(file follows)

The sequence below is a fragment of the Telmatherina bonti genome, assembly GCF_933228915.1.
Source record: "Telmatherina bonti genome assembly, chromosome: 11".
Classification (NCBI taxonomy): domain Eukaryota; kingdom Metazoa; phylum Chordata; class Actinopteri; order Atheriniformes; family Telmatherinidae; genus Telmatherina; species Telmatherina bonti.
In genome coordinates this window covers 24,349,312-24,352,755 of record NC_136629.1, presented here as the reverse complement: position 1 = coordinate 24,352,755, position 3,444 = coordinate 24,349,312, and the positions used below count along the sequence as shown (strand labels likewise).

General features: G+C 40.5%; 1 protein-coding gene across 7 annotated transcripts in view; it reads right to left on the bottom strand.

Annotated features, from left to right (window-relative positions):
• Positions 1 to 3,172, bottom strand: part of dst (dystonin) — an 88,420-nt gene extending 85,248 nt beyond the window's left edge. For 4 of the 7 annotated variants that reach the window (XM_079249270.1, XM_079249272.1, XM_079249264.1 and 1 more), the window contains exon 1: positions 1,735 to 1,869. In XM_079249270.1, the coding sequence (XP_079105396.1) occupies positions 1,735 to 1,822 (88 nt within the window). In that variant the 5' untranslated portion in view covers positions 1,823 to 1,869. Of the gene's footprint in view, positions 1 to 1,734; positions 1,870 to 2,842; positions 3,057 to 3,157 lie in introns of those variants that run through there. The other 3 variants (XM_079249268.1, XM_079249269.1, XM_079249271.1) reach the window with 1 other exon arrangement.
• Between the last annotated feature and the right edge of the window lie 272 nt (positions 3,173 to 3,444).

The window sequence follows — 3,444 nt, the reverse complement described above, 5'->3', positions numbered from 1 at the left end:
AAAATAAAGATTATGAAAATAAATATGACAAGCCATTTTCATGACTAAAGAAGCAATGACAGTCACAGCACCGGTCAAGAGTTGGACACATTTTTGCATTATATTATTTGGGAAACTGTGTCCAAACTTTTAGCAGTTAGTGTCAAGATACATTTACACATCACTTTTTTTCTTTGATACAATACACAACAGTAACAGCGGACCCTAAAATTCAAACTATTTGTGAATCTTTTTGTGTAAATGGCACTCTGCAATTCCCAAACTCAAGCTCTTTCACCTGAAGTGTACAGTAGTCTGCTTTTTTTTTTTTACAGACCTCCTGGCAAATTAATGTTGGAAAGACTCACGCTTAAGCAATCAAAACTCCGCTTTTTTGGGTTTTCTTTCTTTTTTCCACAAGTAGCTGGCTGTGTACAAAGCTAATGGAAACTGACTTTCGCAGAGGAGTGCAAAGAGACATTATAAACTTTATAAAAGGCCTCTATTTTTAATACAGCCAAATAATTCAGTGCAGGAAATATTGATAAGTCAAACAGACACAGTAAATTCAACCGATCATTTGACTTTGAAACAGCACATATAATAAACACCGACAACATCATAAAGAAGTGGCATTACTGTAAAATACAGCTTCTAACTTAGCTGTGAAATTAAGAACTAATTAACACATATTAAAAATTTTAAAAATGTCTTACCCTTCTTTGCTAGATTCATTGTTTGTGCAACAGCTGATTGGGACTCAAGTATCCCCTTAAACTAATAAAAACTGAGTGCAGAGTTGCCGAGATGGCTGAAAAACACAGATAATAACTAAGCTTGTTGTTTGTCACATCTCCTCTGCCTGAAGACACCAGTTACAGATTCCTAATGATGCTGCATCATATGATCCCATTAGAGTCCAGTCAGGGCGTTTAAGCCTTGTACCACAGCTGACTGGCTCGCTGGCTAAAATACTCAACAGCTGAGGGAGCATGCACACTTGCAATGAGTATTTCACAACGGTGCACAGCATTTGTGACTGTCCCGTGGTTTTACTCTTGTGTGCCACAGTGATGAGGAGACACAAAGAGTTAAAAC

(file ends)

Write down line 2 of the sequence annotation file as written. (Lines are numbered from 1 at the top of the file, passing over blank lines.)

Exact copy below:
Source record: "Telmatherina bonti genome assembly, chromosome: 11".